Oklahoma has introduced a new bill that will target Hispanic gang members. The bill, HB 3133, was authored by Representative Justin Humphrey, who recently gave a ‘half-apology’ regarding the backlash this bill has resulted in. HB 3133 states:
“Any person who is of Hispanic descent living within the state of Oklahoma, is a member of a criminal street gang defined of the Oklahoma Statutes and, has been convicted of a gang-related offense enumerated in the Oklahoma Statutes, shall be deemed to have committed an act of terrorism and any and all property of said person shall be subject to forfeiture.”
Humphrey says that the goal of this bill is to halt fentanyl overdoses and smuggling. He claims this bill targets people of Hispanic descent, especially because of the amount of fentanyl that comes from Mexico.
“These Mexican cartels are mainly derived from Hispanic gang members,” Humphrey said. “It’s not a racial thing to say that. It’s just a matter of fact.” However, according to the Drug Enforcement Administration (DEA), the primary sources for trafficking fentanyl into the US are from China and Mexico, with China remaining the major source.
Humphrey did mention that both the Chinese Nationals and Mexican cartels were to blame, however the bill only lists people of Hispanic descent throughout the text.
Many deemed this bill to be outright racist. Oklahoma Senator Michael Brooks-Jimenez opposes the bill for directly targeting a group of people for racial reasons. “To single group us out and to have the law treat people differently based on their race or ethnicity only creates a divide,” he said.
Humphrey said he specified a group of people based off of the crime he was targeting. Although Humphrey did apologize for the language used in the bill, he doubled down in his apology on his views. “I apologize for using the word Hispanic, but I was not wrong. Again, these are Hispanic,” said Humprhey when addressing the backlash received. Users even took to social media to call out Humphrey on being racist for proposing HB 3133.
After receiving massive criticism, Humphrey agreed to change the language of the bill to say ‘undocumented illegals’ rather than hispanics. “It’s not because it was a racial issue, but because there are some other undocumented nationalities that are committing crimes and committing havoc in our state,” he said. “They're chemical weapons being carried out against the United States and against Oklahoma. It’s time that we call it out and it's not racist to say that.”
However, data shows that the majority of fentanyl smugglers are US citizens. In 2022, 88% of those caught trafficking fentanyl were US citizens, according to the United States Sentencing Commission annual report. In 2021, 86% of fentanyl smugglers were US citizens.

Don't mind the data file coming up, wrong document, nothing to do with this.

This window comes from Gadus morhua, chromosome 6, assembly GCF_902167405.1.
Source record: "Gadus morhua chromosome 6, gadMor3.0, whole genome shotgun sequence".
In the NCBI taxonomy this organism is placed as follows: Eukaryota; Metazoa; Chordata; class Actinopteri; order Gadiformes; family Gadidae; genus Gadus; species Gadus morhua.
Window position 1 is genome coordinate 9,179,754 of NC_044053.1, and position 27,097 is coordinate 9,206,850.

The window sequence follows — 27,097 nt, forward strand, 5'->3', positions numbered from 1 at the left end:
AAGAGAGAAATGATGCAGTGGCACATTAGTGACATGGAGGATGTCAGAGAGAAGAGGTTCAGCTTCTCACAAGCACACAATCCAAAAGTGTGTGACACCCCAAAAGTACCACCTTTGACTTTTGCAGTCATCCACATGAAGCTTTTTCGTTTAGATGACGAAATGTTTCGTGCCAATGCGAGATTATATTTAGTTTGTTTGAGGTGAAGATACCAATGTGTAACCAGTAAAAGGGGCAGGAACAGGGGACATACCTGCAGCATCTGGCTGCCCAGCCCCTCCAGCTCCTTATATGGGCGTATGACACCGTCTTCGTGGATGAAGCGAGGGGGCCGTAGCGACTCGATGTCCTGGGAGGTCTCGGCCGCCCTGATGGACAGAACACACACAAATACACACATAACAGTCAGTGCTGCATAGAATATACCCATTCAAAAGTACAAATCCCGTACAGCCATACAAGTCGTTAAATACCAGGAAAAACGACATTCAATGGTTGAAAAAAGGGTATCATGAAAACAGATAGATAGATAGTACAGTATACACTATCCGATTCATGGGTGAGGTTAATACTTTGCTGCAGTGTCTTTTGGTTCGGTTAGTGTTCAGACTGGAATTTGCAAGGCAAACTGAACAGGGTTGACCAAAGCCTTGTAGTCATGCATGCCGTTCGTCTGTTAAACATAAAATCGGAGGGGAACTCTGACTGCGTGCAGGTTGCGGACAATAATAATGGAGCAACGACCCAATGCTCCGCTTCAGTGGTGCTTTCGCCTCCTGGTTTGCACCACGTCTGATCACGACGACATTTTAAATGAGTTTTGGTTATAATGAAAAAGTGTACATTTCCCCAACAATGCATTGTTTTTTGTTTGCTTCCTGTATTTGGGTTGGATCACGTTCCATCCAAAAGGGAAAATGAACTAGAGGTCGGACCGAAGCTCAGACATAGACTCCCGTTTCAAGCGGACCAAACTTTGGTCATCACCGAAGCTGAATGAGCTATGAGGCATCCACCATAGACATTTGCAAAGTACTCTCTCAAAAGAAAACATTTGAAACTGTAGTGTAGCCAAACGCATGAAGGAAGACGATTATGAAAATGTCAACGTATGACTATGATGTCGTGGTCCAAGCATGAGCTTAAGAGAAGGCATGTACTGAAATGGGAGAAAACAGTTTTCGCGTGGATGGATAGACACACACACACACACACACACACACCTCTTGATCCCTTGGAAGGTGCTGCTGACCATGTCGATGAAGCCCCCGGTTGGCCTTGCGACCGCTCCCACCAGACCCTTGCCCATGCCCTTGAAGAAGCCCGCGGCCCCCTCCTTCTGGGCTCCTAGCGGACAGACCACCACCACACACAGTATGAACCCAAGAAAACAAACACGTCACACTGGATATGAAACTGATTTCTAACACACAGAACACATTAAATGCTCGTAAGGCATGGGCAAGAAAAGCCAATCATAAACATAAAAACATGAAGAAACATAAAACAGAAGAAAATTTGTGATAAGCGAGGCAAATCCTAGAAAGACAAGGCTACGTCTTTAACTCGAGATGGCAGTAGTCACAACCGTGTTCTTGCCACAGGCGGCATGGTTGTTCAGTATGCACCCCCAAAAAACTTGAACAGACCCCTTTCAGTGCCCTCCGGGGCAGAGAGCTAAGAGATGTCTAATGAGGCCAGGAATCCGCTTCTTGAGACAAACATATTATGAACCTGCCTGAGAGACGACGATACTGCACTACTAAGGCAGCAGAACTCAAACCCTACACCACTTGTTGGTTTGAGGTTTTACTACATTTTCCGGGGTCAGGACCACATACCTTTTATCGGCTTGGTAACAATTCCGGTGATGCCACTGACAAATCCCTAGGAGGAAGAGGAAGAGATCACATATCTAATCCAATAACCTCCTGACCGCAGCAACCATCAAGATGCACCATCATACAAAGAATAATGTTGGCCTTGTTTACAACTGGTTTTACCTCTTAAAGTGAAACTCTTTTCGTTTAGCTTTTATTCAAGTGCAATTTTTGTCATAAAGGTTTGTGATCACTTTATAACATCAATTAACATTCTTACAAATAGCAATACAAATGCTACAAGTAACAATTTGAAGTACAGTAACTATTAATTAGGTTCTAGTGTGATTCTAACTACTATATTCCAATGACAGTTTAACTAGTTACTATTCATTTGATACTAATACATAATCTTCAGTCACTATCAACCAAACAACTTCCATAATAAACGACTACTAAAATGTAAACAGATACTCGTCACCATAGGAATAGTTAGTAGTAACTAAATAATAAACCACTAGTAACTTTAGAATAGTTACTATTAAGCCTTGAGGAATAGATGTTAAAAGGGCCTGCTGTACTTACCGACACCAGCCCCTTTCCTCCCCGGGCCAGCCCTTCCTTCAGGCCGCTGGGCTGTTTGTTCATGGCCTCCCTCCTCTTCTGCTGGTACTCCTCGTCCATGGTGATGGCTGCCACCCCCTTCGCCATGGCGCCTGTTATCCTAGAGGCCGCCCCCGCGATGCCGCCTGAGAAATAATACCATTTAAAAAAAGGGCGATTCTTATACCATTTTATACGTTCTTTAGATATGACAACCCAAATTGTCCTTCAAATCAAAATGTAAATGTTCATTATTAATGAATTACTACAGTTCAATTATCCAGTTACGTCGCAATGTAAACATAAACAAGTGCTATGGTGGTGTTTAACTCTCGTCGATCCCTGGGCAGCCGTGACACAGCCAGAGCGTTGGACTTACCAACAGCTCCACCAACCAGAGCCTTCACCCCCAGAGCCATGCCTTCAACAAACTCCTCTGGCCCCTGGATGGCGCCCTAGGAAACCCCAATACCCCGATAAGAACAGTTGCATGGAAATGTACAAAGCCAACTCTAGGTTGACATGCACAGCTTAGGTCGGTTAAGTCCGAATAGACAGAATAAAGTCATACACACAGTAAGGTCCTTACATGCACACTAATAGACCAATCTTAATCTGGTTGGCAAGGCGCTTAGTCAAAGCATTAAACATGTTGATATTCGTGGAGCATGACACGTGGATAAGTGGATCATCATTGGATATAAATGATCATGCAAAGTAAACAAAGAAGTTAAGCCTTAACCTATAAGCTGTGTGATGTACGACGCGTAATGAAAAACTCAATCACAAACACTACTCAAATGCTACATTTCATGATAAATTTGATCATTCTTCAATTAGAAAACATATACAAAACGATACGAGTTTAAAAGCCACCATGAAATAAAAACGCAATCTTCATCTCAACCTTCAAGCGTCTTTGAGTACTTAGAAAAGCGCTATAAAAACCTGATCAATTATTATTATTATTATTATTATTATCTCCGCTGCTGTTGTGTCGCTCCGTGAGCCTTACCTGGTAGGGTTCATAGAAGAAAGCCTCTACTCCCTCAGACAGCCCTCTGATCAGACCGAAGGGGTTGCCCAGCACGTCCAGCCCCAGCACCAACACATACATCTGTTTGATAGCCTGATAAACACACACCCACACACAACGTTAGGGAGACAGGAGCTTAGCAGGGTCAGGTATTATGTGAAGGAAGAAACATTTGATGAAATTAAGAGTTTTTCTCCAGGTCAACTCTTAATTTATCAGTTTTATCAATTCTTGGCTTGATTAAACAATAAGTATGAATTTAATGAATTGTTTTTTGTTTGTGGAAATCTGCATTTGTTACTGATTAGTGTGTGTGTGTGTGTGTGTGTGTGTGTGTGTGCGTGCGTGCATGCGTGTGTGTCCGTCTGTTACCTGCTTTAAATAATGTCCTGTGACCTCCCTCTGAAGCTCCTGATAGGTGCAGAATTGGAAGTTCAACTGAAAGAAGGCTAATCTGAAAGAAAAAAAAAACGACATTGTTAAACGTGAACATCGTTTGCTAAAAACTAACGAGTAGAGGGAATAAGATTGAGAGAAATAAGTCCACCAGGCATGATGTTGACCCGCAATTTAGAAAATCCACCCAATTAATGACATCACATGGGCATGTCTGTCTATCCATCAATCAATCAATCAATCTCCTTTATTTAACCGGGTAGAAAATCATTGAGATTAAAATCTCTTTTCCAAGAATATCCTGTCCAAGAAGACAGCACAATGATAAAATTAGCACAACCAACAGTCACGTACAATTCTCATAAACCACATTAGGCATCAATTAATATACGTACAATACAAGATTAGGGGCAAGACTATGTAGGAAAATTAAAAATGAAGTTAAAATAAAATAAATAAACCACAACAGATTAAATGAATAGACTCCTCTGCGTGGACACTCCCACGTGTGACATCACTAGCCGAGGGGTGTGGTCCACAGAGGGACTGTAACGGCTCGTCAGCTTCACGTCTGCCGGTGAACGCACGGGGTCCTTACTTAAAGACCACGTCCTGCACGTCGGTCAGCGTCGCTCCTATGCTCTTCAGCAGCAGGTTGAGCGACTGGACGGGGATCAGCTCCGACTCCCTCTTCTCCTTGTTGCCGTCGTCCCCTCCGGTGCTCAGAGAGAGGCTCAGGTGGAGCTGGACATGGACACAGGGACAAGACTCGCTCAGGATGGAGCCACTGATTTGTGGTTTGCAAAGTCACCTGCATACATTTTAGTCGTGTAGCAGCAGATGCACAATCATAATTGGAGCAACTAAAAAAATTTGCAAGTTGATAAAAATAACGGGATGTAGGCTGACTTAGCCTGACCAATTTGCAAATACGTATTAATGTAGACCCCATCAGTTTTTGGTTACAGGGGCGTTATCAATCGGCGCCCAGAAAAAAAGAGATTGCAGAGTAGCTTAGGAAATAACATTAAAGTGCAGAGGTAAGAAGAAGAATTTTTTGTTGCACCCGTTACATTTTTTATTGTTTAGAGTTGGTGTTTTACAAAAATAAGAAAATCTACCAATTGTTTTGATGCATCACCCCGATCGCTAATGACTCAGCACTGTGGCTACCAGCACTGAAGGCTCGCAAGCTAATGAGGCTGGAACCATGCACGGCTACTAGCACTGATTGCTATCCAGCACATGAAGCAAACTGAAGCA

“I think this bill is fatally flawed, and I don't know if there's going to be much of a way to change it.” Senator Brooks said
In 2022, the Biden-Harris Administration established the Trilateral Fentanyl Committee with Canada and Mexico to combat the trafficking of the drug. According to the Center for Disease Control and Prevention, the overdose death toll reached 112,000 in 2023 in the US. Humphrey believes there isn’t enough action being taken against the trafficking, which is why he believes smugglers should be classified as terrorists.
The DEA recognizes fentanyl as “the single deadliest drug threat our nation has ever encountered.”
Other states are also proposing their own approach to combating the fentanyl crisis in the country. In March 2023, California Governor Gavin Newsom released a Master Plan for Tackling the Fentanyl and Opioid Crisis. The plan includes millions of dollars being invested towards grants for testing, recovery, support services, education, fentanyl test strip availability, Prop 98 funding, and the Naloxone Distribution Project.
Mark Woofward, Public Information Officer from the Oklahoma Bureau of Narcotics (OBN) said that Oklahoma will be investing in a multi-pronged approach towards education, treatment, and enforcement to combat this crisis. According to the OBN, 619 citizens of Oklahoma died of a fentanyl overdose in 2022, up from 39 in 2018. “It’s a scary direction we’re going,” said Woodward.
Many believe there would be no reason to single out Hispanic people in the bill if the concern was solely focused on punishing acts of terrorism. While many continue to call this bill unconstitutional, discriminatory, and racist, Humphrey stands his ground. He says the people who believe the bill is racist are the problem, not the bill itself.
Humphrey has been criticized in the past for proposing other radical bills, including:
Punishing students in schools that identify as ‘furries’ (HB 3084)
Requiring abortion patient to get permission from the fetus’ father (HB 1441)
Directing the Oklahoma Wildlife Conservation Commission to form a bigfoot hunting season (HB 1648)
Sen. Brooks-Jimenez claimed he was not surprised that Humphrey authored this bill based on the previous bills he has proposed. If passed, HB 3133 would go into effect on Nov. 1, 2024.
Share This Post On
Leave a comment
You need to login to leave a comment. Log-in